Gun violence is more than just a problem in Philadelphia. It is a plague that afflicts the city nearly every day of the year.
When Philadelphia native Melanie Brandon read about a little girl’s murder, it was a turning point. She began brainstorming ideas about what she could do for an all-too-familiar problem.
Soon after, she saw a police press conference on the confiscation and destruction of guns in the city, and it was the catalyst behind her innovative idea: melt down confiscated guns and turn them into fashion accessories and jewelry.
“I just thought they could be used in a more positive way,” she said.
Known in the fashion world as designer Melani Von Alexandria, she has been involved in design since her 20s.
“I always found it interesting to have a role in how women look and the way we present ourselves,” she said.
When she wrote to city officials and proposed the idea, they responded back and were enthusiastic to her vision.
The City of Philadelphia has cooperated with her, and together, they’ve created a project known as Operation Melting Weapons of Violence into Accessories, which designates guns confiscated by the Philadelphia Police Department for Von Alexandria’s pendants, bracelets and other accessories.
On Sept. 27, she debuted her Spring 2009 fashion line, titled the Superwoman Collection, which she dedicated to successful women who have worked to strengthen the Philadelphia community. The honorees, all “superwomen” in their own right, were given engraved trophies of raindrop-shaped, black onyx and a check for their respective nonprofit organizations.
“These are women that I feel should be acknowledged for the beautiful things they do,” she said.
Philadelphia First Lady Lisa Nutter was the first honored for her work as president of Philadelphia Academies, Inc., which creates life and economic opportunities for Philadelphia youth.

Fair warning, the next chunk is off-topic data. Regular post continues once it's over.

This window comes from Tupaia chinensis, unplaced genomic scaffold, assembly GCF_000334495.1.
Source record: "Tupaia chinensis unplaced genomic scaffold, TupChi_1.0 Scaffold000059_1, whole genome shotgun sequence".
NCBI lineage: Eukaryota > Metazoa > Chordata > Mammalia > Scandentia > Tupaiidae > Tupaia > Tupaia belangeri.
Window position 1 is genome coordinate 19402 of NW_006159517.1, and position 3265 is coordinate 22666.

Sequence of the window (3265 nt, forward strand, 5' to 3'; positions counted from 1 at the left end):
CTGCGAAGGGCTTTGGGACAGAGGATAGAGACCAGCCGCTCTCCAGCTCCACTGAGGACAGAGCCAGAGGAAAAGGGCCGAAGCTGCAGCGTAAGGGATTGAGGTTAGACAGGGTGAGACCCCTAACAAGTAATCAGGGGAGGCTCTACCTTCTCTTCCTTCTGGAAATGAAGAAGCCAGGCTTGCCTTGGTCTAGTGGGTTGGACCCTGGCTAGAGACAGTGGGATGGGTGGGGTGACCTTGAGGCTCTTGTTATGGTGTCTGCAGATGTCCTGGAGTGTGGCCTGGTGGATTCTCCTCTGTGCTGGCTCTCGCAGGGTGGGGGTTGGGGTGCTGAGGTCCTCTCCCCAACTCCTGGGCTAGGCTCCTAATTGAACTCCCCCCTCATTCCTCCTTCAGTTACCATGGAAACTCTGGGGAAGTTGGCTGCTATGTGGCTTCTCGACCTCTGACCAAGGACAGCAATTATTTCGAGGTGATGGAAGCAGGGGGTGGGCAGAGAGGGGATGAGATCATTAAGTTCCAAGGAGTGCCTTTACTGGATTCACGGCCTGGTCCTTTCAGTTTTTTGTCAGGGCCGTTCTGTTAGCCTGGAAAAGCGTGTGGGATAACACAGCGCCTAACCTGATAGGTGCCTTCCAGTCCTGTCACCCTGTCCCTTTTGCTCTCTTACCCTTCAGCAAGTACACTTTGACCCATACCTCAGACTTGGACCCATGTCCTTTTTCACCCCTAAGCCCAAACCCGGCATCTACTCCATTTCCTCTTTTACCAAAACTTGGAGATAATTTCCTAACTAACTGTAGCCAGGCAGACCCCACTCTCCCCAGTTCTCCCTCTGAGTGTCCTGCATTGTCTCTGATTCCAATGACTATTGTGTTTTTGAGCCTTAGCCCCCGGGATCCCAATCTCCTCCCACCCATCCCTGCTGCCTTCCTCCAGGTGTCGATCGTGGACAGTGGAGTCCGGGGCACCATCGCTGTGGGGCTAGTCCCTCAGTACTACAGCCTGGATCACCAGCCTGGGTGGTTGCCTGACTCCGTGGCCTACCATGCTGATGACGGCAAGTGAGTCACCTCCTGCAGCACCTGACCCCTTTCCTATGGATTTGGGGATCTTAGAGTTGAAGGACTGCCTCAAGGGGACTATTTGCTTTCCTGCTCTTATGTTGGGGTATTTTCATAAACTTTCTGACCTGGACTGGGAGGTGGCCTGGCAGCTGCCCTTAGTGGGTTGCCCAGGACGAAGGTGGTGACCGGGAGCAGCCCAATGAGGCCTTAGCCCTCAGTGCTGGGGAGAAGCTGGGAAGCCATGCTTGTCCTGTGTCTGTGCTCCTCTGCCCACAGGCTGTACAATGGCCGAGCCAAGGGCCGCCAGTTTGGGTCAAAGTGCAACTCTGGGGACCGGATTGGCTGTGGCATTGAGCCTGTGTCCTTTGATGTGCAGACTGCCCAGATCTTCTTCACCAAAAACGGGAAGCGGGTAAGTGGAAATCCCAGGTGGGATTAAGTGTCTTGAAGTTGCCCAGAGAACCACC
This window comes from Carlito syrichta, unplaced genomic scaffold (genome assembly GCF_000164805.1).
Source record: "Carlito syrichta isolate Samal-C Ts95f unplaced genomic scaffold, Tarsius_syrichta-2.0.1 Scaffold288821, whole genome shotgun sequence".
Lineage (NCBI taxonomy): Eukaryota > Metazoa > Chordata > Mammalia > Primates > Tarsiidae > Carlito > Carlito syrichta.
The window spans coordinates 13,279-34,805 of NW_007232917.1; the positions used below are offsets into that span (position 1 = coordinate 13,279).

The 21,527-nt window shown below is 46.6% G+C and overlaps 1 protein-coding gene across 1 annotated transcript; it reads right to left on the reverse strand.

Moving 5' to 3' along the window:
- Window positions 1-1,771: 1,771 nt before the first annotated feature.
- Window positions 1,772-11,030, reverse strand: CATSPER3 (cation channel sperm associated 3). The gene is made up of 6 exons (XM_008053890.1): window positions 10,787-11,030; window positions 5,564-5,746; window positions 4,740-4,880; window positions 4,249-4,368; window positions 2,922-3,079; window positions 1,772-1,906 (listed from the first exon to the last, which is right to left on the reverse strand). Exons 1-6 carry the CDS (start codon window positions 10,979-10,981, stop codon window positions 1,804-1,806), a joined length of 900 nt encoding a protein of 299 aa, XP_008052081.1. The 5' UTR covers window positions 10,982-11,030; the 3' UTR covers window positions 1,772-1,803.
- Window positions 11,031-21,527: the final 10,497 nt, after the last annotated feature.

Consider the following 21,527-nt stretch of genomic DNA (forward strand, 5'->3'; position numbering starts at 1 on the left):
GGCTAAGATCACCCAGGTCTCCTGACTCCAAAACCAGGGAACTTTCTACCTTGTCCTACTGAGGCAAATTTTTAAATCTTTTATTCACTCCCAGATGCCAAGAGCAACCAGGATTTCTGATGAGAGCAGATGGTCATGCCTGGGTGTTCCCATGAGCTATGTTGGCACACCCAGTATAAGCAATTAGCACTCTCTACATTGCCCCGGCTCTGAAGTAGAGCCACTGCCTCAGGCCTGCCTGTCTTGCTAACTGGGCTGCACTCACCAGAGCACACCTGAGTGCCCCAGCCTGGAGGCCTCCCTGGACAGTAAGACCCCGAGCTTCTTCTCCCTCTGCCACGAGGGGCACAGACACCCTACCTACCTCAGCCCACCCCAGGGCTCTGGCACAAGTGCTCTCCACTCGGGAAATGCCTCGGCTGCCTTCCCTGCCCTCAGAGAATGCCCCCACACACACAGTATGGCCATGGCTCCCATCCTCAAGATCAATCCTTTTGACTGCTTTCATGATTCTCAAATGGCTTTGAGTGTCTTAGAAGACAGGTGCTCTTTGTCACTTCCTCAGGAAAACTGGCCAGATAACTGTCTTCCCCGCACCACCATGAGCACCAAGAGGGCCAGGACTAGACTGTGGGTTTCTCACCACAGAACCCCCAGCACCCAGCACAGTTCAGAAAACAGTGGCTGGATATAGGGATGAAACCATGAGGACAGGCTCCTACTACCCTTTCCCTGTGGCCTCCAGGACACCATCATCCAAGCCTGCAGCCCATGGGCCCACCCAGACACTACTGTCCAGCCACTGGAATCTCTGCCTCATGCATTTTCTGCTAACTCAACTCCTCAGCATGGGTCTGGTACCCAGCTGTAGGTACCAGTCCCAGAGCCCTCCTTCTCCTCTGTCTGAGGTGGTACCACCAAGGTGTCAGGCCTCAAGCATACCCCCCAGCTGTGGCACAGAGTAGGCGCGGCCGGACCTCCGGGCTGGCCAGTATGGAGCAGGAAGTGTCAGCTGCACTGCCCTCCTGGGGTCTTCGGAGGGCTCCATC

Cheryl Ann Wadlington was honored for her establishment of the Voluer Image Consultants. The organization provides personal development programs for disadvantaged teen girls.
Veniece Newton was also awarded. She is involved in the fashion industry and has given funds back to the community. During the holidays, Newton and others will donate and distribute gifts to underprivileged families.
The event also honored Michelle Obama and Jill Biden, who could not attend but sent their well-wishes.
Models walked the runway floor to a drum and bass groove, showcasing Von Alexandria’s spring line of tailored organza, silk and cotton outfits. Some were garnished with feathers and bows. Others were draped with flowing cloth, which hung off their shoulders. The colors were muted and pale, and included grays, off-whites and greens.
The models were adorned in Von Alexandria’s Gunn Metal Jewelry. Diamond-encrusted bracelets swooped and wrapped around their waists and pendants hung from their necks.
Deputy Sheriff Paris Washington closed the evening by speaking of Von Alexandria’s work with the sheriff’s department.
“When she brought up the project to us, we were very enthused,” Washington said. “The neighborhoods belong to us. We have to say no to violence.”
Portions of the proceeds from the event and from her MVA Gunn Metal Jewelry line go to the MVA Gunn Fund, which provides a youth who has been adversely affected by gun violence with funds for the first two years of college education.
The “Superwoman” collection is not officially scheduled to come out until December, but the event offered an intimate sneak peek into a fashion line that is perhaps the most symbolically powerful one ever to grace Philadelphia.
Kevin Brosky can be reached at email@example.com.
Staff writer Danny Barron contributed to this article.